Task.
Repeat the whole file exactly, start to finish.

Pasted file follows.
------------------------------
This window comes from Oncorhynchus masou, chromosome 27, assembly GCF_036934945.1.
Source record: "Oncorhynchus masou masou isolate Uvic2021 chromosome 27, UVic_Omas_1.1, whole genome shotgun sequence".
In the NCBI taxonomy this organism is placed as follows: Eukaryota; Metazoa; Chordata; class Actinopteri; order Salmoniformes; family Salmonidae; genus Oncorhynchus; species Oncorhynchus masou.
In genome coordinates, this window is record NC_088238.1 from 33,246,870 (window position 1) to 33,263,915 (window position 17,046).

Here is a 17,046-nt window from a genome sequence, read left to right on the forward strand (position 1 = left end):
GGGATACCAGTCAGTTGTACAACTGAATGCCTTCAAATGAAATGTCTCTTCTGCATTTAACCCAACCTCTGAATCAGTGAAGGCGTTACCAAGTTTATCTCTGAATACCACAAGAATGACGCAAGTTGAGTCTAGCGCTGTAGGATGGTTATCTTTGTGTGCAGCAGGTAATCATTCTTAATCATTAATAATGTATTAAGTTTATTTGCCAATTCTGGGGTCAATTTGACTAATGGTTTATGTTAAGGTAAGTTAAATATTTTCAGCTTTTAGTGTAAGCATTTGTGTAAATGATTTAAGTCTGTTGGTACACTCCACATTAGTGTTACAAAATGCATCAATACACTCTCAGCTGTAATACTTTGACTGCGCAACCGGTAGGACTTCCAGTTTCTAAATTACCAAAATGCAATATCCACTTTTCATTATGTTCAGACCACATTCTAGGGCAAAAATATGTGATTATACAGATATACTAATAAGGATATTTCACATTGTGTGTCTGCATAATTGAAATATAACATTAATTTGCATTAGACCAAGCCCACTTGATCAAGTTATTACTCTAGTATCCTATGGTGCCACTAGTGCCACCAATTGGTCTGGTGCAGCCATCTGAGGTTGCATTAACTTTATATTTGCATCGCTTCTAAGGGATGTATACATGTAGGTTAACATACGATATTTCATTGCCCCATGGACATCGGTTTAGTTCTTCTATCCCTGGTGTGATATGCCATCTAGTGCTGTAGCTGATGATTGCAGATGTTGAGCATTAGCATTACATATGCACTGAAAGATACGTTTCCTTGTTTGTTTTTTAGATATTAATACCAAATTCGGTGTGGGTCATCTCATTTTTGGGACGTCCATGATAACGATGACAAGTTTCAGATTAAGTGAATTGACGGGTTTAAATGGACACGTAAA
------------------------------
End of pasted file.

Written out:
This window comes from Oncorhynchus masou, chromosome 27, assembly GCF_036934945.1.
Source record: "Oncorhynchus masou masou isolate Uvic2021 chromosome 27, UVic_Omas_1.1, whole genome shotgun sequence".
In the NCBI taxonomy this organism is placed as follows: Eukaryota; Metazoa; Chordata; class Actinopteri; order Salmoniformes; family Salmonidae; genus Oncorhynchus; species Oncorhynchus masou.
In genome coordinates, this window is record NC_088238.1 from 33,246,870 (window position 1) to 33,263,915 (window position 17,046).

Here is a 17,046-nt window from a genome sequence, read left to right on the forward strand (position 1 = left end):
GGGATACCAGTCAGTTGTACAACTGAATGCCTTCAAATGAAATGTCTCTTCTGCATTTAACCCAACCTCTGAATCAGTGAAGGCGTTACCAAGTTTATCTCTGAATACCACAAGAATGACGCAAGTTGAGTCTAGCGCTGTAGGATGGTTATCTTTGTGTGCAGCAGGTAATCATTCTTAATCATTAATAATGTATTAAGTTTATTTGCCAATTCTGGGGTCAATTTGACTAATGGTTTATGTTAAGGTAAGTTAAATATTTTCAGCTTTTAGTGTAAGCATTTGTGTAAATGATTTAAGTCTGTTGGTACACTCCACATTAGTGTTACAAAATGCATCAATACACTCTCAGCTGTAATACTTTGACTGCGCAACCGGTAGGACTTCCAGTTTCTAAATTACCAAAATGCAATATCCACTTTTCATTATGTTCAGACCACATTCTAGGGCAAAAATATGTGATTATACAGATATACTAATAAGGATATTTCACATTGTGTGTCTGCATAATTGAAATATAACATTAATTTGCATTAGACCAAGCCCACTTGATCAAGTTATTACTCTAGTATCCTATGGTGCCACTAGTGCCACCAATTGGTCTGGTGCAGCCATCTGAGGTTGCATTAACTTTATATTTGCATCGCTTCTAAGGGATGTATACATGTAGGTTAACATACGATATTTCATTGCCCCATGGACATCGGTTTAGTTCTTCTATCCCTGGTGTGATATGCCATCTAGTGCTGTAGCTGATGATTGCAGATGTTGAGCATTAGCATTACATATGCACTGAAAGATACGTTTCCTTGTTTGTTTTTTAGATATTAATACCAAATTCGGTGTGGGTCATCTCATTTTTGGGACGTCCATGATAACGATGACAAGTTTCAGATTAAGTGAATTGACGGGTTTAAATGGACACGTAAA